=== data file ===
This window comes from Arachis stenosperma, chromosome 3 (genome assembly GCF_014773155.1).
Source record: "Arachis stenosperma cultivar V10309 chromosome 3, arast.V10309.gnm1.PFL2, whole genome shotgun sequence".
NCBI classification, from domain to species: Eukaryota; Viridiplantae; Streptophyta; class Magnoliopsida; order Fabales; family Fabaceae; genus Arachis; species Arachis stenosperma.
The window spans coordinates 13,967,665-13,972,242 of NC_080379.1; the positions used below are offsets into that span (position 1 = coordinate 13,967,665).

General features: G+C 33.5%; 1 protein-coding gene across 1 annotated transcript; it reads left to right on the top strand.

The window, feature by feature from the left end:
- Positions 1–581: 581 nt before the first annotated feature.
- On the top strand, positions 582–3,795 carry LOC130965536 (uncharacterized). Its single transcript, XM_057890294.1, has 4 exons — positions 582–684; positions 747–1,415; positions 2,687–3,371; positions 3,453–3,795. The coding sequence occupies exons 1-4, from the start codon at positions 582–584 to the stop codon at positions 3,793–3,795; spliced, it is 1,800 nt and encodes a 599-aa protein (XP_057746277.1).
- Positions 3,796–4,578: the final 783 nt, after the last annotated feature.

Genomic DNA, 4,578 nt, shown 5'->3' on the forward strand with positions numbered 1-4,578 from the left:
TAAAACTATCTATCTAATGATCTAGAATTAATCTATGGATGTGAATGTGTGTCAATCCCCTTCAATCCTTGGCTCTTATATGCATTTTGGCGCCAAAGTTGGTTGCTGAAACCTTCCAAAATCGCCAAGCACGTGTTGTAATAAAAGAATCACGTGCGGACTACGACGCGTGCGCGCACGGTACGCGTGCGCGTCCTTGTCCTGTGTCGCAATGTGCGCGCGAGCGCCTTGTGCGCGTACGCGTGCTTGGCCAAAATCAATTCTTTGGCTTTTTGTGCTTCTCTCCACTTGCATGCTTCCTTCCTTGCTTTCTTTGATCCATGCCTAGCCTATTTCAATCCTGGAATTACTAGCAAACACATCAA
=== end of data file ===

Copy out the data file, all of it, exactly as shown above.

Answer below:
This window comes from Arachis stenosperma, chromosome 3 (genome assembly GCF_014773155.1).
Source record: "Arachis stenosperma cultivar V10309 chromosome 3, arast.V10309.gnm1.PFL2, whole genome shotgun sequence".
NCBI classification, from domain to species: Eukaryota; Viridiplantae; Streptophyta; class Magnoliopsida; order Fabales; family Fabaceae; genus Arachis; species Arachis stenosperma.
The window spans coordinates 13,967,665-13,972,242 of NC_080379.1; the positions used below are offsets into that span (position 1 = coordinate 13,967,665).

General features: G+C 33.5%; 1 protein-coding gene across 1 annotated transcript; it reads left to right on the top strand.

The window, feature by feature from the left end:
- Positions 1–581: 581 nt before the first annotated feature.
- On the top strand, positions 582–3,795 carry LOC130965536 (uncharacterized). Its single transcript, XM_057890294.1, has 4 exons — positions 582–684; positions 747–1,415; positions 2,687–3,371; positions 3,453–3,795. The coding sequence occupies exons 1-4, from the start codon at positions 582–584 to the stop codon at positions 3,793–3,795; spliced, it is 1,800 nt and encodes a 599-aa protein (XP_057746277.1).
- Positions 3,796–4,578: the final 783 nt, after the last annotated feature.

Genomic DNA, 4,578 nt, shown 5'->3' on the forward strand with positions numbered 1-4,578 from the left:
TAAAACTATCTATCTAATGATCTAGAATTAATCTATGGATGTGAATGTGTGTCAATCCCCTTCAATCCTTGGCTCTTATATGCATTTTGGCGCCAAAGTTGGTTGCTGAAACCTTCCAAAATCGCCAAGCACGTGTTGTAATAAAAGAATCACGTGCGGACTACGACGCGTGCGCGCACGGTACGCGTGCGCGTCCTTGTCCTGTGTCGCAATGTGCGCGCGAGCGCCTTGTGCGCGTACGCGTGCTTGGCCAAAATCAATTCTTTGGCTTTTTGTGCTTCTCTCCACTTGCATGCTTCCTTCCTTGCTTTCTTTGATCCATGCCTAGCCTATTTCAATCCTGGAATTACTAGCAAACACATCAA